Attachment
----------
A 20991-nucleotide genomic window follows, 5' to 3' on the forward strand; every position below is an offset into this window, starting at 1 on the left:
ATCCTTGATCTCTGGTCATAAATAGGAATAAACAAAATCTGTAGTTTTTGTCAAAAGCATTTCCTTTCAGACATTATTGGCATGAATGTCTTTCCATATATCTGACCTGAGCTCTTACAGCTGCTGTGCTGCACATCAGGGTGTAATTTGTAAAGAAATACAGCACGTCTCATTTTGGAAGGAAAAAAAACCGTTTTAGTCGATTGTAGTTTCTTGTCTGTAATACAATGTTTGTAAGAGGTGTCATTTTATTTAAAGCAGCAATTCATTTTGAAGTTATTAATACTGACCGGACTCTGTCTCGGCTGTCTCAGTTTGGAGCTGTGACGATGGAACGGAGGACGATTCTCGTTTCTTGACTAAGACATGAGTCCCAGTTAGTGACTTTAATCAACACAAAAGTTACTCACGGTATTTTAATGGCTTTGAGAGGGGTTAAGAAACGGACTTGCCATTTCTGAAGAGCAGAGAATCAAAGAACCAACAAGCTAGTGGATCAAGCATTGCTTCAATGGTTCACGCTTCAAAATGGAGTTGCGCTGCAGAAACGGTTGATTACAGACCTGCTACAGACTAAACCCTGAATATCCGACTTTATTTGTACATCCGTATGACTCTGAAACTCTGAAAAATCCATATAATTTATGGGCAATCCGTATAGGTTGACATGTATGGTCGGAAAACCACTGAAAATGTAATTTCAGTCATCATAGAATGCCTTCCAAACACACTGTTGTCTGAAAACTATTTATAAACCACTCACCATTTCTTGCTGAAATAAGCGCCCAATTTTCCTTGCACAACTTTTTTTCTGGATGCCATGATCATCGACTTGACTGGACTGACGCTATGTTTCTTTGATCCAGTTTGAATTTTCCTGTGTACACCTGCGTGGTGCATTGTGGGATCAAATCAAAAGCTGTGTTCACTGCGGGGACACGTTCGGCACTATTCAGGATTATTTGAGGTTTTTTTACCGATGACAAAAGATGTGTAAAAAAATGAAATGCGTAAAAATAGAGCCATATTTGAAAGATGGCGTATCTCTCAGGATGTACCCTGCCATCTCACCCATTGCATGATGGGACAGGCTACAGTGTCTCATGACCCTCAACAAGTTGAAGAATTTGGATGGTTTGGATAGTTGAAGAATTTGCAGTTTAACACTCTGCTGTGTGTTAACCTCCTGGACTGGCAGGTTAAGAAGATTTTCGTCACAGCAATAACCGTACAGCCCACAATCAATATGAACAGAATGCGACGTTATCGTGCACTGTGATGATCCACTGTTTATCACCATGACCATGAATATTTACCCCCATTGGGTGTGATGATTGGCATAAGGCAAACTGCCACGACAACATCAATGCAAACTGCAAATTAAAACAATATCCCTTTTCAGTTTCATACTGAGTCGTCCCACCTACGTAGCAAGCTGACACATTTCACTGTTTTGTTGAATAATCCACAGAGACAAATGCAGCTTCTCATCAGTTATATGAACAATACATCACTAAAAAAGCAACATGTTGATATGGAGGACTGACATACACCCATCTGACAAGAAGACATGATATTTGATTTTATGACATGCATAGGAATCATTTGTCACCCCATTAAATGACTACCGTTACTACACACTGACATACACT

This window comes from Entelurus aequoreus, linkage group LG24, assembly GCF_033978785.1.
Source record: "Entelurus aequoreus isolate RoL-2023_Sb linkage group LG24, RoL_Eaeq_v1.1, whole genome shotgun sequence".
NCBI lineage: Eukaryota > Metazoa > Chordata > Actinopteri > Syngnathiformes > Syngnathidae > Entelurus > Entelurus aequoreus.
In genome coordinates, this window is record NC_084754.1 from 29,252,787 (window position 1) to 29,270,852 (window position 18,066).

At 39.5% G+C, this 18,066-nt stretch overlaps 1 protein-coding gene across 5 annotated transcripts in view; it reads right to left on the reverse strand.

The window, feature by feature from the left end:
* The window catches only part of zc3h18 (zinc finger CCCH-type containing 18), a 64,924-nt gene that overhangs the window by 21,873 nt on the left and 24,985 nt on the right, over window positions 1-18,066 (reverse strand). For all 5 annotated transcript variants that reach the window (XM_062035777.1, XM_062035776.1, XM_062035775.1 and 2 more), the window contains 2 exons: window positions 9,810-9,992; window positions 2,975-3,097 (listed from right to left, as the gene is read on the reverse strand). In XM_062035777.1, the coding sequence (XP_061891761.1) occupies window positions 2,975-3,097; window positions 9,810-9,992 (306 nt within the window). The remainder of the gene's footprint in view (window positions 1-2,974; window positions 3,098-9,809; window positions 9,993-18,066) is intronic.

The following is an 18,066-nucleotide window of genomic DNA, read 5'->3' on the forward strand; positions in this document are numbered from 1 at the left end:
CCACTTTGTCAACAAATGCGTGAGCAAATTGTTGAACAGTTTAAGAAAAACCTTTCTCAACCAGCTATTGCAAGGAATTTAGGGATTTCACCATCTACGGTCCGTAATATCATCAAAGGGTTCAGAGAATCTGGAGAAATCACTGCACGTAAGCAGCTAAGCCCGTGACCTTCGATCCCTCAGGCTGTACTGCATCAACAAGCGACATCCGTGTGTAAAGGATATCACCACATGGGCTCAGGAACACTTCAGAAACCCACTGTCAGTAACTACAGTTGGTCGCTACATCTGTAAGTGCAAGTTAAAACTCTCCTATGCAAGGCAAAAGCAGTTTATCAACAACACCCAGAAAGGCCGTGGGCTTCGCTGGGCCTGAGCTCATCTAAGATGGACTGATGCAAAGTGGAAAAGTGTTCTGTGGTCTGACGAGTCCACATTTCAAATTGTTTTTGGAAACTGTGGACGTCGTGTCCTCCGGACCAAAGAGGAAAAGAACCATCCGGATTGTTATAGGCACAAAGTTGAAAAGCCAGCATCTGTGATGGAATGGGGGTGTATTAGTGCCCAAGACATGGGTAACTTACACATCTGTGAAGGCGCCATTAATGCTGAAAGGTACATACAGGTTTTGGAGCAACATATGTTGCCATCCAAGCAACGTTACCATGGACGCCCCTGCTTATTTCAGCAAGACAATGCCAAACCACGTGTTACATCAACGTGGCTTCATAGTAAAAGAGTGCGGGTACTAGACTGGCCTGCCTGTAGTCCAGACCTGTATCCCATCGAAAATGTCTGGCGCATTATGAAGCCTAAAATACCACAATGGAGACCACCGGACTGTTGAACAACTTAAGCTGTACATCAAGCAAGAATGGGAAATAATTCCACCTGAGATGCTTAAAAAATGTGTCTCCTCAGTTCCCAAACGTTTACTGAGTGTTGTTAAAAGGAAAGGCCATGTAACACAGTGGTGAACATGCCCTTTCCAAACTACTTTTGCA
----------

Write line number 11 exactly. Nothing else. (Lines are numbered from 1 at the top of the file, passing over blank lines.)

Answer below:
CCACTTTGTCAACAAATGCGTGAGCAAATTGTTGAACAGTTTAAGAAAAACCTTTCTCAACCAGCTATTGCAAGGAATTTAGGGATTTCACCATCTACGGTCCGTAATATCATCAAAGGGTTCAGAGAATCTGGAGAAATCACTGCACGTAAGCAGCTAAGCCCGTGACCTTCGATCCCTCAGGCTGTACTGCATCAACAAGCGACATCCGTGTGTAAAGGATATCACCACATGGGCTCAGGAACACTTCAGAAACCCACTGTCAGTAACTACAGTTGGTCGCTACATCTGTAAGTGCAAGTTAAAACTCTCCTATGCAAGGCAAAAGCAGTTTATCAACAACACCCAGAAAGGCCGTGGGCTTCGCTGGGCCTGAGCTCATCTAAGATGGACTGATGCAAAGTGGAAAAGTGTTCTGTGGTCTGACGAGTCCACATTTCAAATTGTTTTTGGAAACTGTGGACGTCGTGTCCTCCGGACCAAAGAGGAAAAGAACCATCCGGATTGTTATAGGCACAAAGTTGAAAAGCCAGCATCTGTGATGGAATGGGGGTGTATTAGTGCCCAAGACATGGGTAACTTACACATCTGTGAAGGCGCCATTAATGCTGAAAGGTACATACAGGTTTTGGAGCAACATATGTTGCCATCCAAGCAACGTTACCATGGACGCCCCTGCTTATTTCAGCAAGACAATGCCAAACCACGTGTTACATCAACGTGGCTTCATAGTAAAAGAGTGCGGGTACTAGACTGGCCTGCCTGTAGTCCAGACCTGTATCCCATCGAAAATGTCTGGCGCATTATGAAGCCTAAAATACCACAATGGAGACCACCGGACTGTTGAACAACTTAAGCTGTACATCAAGCAAGAATGGGAAATAATTCCACCTGAGATGCTTAAAAAATGTGTCTCCTCAGTTCCCAAACGTTTACTGAGTGTTGTTAAAAGGAAAGGCCATGTAACACAGTGGTGAACATGCCCTTTCCAAACTACTTTTGCA